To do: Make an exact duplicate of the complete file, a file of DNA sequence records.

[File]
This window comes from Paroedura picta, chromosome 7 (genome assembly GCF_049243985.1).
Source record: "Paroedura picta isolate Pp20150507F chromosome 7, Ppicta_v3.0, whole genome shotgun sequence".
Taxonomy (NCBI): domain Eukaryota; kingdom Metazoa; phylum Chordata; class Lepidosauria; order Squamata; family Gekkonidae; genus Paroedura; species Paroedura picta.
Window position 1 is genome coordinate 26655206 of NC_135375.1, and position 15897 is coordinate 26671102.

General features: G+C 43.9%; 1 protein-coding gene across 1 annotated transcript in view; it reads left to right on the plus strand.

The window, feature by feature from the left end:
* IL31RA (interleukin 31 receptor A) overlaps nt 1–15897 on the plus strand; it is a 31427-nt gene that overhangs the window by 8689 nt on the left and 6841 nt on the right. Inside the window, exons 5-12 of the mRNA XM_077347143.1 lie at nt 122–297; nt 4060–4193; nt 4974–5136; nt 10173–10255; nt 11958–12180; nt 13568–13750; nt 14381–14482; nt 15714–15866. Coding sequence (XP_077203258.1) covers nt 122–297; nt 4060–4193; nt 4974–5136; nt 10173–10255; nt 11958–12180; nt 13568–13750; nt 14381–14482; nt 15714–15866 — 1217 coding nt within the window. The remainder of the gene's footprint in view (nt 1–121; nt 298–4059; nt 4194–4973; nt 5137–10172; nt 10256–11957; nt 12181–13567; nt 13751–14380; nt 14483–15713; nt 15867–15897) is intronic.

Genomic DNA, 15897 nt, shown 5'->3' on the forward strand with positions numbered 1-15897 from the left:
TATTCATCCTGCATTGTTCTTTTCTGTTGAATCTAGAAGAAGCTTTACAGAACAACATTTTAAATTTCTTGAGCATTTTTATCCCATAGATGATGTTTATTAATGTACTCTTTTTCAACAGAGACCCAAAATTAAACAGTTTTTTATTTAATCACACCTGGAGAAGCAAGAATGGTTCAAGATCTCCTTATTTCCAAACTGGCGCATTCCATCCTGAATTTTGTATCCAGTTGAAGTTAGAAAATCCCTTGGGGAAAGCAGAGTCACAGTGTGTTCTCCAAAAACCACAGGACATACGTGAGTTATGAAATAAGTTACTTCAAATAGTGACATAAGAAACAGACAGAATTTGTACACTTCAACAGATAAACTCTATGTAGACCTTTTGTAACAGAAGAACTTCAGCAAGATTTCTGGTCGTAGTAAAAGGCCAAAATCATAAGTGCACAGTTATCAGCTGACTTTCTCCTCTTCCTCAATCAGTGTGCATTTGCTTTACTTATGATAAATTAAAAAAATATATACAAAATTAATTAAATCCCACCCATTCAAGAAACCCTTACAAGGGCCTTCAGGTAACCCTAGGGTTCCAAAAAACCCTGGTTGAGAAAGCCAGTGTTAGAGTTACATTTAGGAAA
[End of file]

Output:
This window comes from Paroedura picta, chromosome 7 (genome assembly GCF_049243985.1).
Source record: "Paroedura picta isolate Pp20150507F chromosome 7, Ppicta_v3.0, whole genome shotgun sequence".
Taxonomy (NCBI): domain Eukaryota; kingdom Metazoa; phylum Chordata; class Lepidosauria; order Squamata; family Gekkonidae; genus Paroedura; species Paroedura picta.
Window position 1 is genome coordinate 26655206 of NC_135375.1, and position 15897 is coordinate 26671102.

General features: G+C 43.9%; 1 protein-coding gene across 1 annotated transcript in view; it reads left to right on the plus strand.

The window, feature by feature from the left end:
* IL31RA (interleukin 31 receptor A) overlaps nt 1–15897 on the plus strand; it is a 31427-nt gene that overhangs the window by 8689 nt on the left and 6841 nt on the right. Inside the window, exons 5-12 of the mRNA XM_077347143.1 lie at nt 122–297; nt 4060–4193; nt 4974–5136; nt 10173–10255; nt 11958–12180; nt 13568–13750; nt 14381–14482; nt 15714–15866. Coding sequence (XP_077203258.1) covers nt 122–297; nt 4060–4193; nt 4974–5136; nt 10173–10255; nt 11958–12180; nt 13568–13750; nt 14381–14482; nt 15714–15866 — 1217 coding nt within the window. The remainder of the gene's footprint in view (nt 1–121; nt 298–4059; nt 4194–4973; nt 5137–10172; nt 10256–11957; nt 12181–13567; nt 13751–14380; nt 14483–15713; nt 15867–15897) is intronic.

Genomic DNA, 15897 nt, shown 5'->3' on the forward strand with positions numbered 1-15897 from the left:
TATTCATCCTGCATTGTTCTTTTCTGTTGAATCTAGAAGAAGCTTTACAGAACAACATTTTAAATTTCTTGAGCATTTTTATCCCATAGATGATGTTTATTAATGTACTCTTTTTCAACAGAGACCCAAAATTAAACAGTTTTTTATTTAATCACACCTGGAGAAGCAAGAATGGTTCAAGATCTCCTTATTTCCAAACTGGCGCATTCCATCCTGAATTTTGTATCCAGTTGAAGTTAGAAAATCCCTTGGGGAAAGCAGAGTCACAGTGTGTTCTCCAAAAACCACAGGACATACGTGAGTTATGAAATAAGTTACTTCAAATAGTGACATAAGAAACAGACAGAATTTGTACACTTCAACAGATAAACTCTATGTAGACCTTTTGTAACAGAAGAACTTCAGCAAGATTTCTGGTCGTAGTAAAAGGCCAAAATCATAAGTGCACAGTTATCAGCTGACTTTCTCCTCTTCCTCAATCAGTGTGCATTTGCTTTACTTATGATAAATTAAAAAAATATATACAAAATTAATTAAATCCCACCCATTCAAGAAACCCTTACAAGGGCCTTCAGGTAACCCTAGGGTTCCAAAAAACCCTGGTTGAGAAAGCCAGTGTTAGAGTTACATTTAGGAAA